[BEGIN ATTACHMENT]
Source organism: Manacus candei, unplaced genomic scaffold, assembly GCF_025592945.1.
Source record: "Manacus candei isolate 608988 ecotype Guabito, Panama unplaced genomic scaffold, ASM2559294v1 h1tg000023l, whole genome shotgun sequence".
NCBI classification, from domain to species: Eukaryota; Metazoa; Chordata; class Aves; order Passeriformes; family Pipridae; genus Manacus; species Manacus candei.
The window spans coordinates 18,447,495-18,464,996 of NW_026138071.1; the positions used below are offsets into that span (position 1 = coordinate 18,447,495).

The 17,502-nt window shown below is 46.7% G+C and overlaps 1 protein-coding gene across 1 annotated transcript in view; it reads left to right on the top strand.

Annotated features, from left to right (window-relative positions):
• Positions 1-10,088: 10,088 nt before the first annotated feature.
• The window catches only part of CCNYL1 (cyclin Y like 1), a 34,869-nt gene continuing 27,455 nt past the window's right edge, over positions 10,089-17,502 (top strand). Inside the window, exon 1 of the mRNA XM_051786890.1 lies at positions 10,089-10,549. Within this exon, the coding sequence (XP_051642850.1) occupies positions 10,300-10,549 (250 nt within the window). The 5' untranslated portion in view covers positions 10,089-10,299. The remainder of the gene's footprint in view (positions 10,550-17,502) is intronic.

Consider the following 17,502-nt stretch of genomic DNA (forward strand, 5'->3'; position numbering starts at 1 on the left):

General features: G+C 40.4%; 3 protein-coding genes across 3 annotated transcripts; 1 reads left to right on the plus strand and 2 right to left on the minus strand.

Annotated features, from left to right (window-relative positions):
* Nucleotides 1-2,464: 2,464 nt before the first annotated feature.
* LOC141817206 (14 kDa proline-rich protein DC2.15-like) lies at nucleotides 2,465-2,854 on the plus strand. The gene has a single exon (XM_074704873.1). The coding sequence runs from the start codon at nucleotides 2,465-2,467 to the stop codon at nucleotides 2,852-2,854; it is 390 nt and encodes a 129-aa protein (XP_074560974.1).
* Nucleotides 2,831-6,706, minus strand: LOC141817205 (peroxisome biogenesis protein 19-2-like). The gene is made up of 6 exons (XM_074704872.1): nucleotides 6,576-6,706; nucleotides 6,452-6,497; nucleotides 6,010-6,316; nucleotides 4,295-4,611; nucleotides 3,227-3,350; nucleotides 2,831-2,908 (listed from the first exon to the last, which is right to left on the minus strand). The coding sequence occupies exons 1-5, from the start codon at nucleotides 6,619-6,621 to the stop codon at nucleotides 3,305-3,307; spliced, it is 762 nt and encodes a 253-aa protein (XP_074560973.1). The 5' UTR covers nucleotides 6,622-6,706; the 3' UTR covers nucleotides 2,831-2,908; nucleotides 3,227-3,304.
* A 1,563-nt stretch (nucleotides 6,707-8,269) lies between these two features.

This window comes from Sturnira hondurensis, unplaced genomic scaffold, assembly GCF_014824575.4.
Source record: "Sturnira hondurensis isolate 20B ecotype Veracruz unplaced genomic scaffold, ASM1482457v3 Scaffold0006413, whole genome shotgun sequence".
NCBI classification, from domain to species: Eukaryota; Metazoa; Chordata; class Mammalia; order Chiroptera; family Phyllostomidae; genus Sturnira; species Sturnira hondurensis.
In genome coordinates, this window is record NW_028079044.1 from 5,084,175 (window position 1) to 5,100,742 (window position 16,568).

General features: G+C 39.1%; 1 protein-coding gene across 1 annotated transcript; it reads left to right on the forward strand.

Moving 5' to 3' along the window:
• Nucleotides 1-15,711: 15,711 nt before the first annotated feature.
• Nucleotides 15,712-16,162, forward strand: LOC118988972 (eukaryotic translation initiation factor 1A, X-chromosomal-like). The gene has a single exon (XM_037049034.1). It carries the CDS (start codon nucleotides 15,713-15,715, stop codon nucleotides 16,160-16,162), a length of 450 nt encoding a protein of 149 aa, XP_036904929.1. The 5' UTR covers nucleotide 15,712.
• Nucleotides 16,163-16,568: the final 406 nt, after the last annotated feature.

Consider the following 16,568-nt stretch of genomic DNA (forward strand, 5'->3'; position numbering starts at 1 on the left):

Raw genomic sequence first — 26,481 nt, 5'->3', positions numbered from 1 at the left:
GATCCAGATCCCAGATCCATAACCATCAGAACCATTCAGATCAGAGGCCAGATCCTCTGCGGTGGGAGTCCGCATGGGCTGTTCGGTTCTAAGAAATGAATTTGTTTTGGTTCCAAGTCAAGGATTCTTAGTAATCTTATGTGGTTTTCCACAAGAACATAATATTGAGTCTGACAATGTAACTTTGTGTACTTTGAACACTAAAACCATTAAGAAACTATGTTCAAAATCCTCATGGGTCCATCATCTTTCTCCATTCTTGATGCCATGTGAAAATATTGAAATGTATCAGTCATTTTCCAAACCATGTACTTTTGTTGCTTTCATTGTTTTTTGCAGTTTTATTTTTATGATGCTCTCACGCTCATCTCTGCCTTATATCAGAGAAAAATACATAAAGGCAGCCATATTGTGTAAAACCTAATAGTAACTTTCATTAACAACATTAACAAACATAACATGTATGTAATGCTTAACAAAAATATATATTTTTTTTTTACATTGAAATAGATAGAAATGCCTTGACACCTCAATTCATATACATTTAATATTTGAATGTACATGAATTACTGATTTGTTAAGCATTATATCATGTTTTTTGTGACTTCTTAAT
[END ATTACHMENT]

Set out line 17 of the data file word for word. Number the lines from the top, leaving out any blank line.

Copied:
Source record: "Sturnira hondurensis isolate 20B ecotype Veracruz unplaced genomic scaffold, ASM1482457v3 Scaffold0006413, whole genome shotgun sequence".